The Rahmi Koç Museum in Istanbul has an interesting exhibit: the wreckage of the B-24 that has lain at the bottom of the Mediterranean Sea for more than half a century.
On August 1, 1943, a group of 178 American B-24 Liberator bombers took off from the airfields of the Libyan city of Benghazi. The target of the B-24 was the Romanian oil fields near the city of Ploiesti, located north of Bucharest. The operation, the main task of which was to deprive the Nazi troops of raw materials, was called “Tidal Wave”.
However, in world history this raid is also known as “Black Sunday”. During the raid, the US Air Force lost 88 bombers, another 2 aircraft were lost due to technical malfunctions. Losses among the personnel reached 500 people: 310 crew members were killed and another 190 were captured.
Of all the aircraft that participated in that operation, only one has survived to this day. This is a B-24, numbered 41-24311-L, bearing the name Hadley’s Harem, lying on the seabed for 52 years.
The flight life of Hadley’s Harem was short-lived: this bomber was released in 1941, and after only 2 years it took part in a raid on Romania. During the bombardment of Ploiesti B-24 was damaged by ground fire. An anti-aircraft shell pierced the skin of the aircraft and exploded inside, killing one of the crew members.
After dropping the bombs, the B-24 went back on its course, but due to damage to the No. 2 engine, it became clear that the plane could not reach Benghazi. Then the crew decided to fly to Cyprus, where at that time the British airbase was located. In the sky over Turkey, engine number 3 stopped, and engine number 1 began to work with malfunctions. In this situation, it was decided to continue the flight as long as possible, and then land on the water.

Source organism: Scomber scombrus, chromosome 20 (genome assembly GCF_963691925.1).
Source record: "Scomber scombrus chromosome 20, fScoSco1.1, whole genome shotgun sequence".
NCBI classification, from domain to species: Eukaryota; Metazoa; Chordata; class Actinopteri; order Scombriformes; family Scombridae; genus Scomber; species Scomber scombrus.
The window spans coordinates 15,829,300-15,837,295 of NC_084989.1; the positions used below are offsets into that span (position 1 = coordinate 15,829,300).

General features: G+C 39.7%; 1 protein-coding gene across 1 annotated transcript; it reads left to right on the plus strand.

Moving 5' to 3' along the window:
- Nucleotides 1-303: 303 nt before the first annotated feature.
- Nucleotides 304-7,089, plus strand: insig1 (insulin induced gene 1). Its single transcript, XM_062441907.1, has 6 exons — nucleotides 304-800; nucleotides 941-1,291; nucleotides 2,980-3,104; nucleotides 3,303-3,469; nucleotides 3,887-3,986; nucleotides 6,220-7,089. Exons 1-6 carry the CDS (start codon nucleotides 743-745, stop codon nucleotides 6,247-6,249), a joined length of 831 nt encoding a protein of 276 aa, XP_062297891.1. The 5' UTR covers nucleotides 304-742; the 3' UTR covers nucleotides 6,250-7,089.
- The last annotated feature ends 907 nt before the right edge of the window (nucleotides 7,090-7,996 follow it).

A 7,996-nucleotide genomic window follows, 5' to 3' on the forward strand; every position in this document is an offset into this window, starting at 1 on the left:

The remaining two engines stopped in the sky over the seaside town of Manavgat. The descending plane banked, caught the water with its wing and crashed into the Mediterranean Sea. Commander Gilbert Hadley and co-pilot James Lindsey were unable to get out of the sinking bomber. The remaining seven crew members managed to escape. Later they were picked up by Turkish sailors.
The wreckage of the B-24 Hadley’s Harem was only discovered in 1995, thanks to the efforts of one of the surviving crew members, Leroy Newton. The fuselage of the bomber rested at a depth of 33 meters, 200 meters from the shore. In the cockpit, the remains of the pilots were found, who, after lifting the plane with honors, were interred in the United States. The bomber was kept in a hangar for some time, after which it was transferred to the Rahmi Koch Technical Museum.
bow of the B-24 was made of glass – the navigator’s workplace was located here. When landing on the water, the glazing collapsed and with it the plane lost a good piece of the nose.
For an aircraft exposed to harsh environments for half a century, the cockpit of Hadley’s Harem is surprisingly well preserved.
The external engines are worse preserved than the internal ones – there are no propeller blades on them. In addition, a piece of several meters is missing from the right wing console.
Apparently, it was the right wing of the plane that hit the water.
The gun mount with large-caliber twin machine guns in the upper part of the fuselage survived, but, for obvious reasons, was left without glazing. The museum solved this problem by replacing the glazing with a hemisphere made of transparent plastic.
The tail section was the hardest hit, which was torn off in a collision with water. From the tail unit, only a bare skeleton remained at all.
In the tail section, several meters of the fuselage are missing, thanks to which the rear compartment of the bomber can be seen. The B-24 did not have a pressurized cockpit, so it was equipped with oxygen cylinders used by the crew to breathe at high altitudes.
The Rahmi M. Koç Museum is a private industrial museum dedicated to the history of transport, industry and communications in Istanbul , Turkey . The museum was founded in 1991 by Rahmi M. Koç, a member of Turkey’s wealthiest dynasty and former chairman (now honorary chairman) of the Koç Group. It was opened on December 13, 1994. The museum is housed in two historic buildings attached to each other in the Hasköy area on the northern coast of the Golden Horn . Every day except Monday it is open to the public.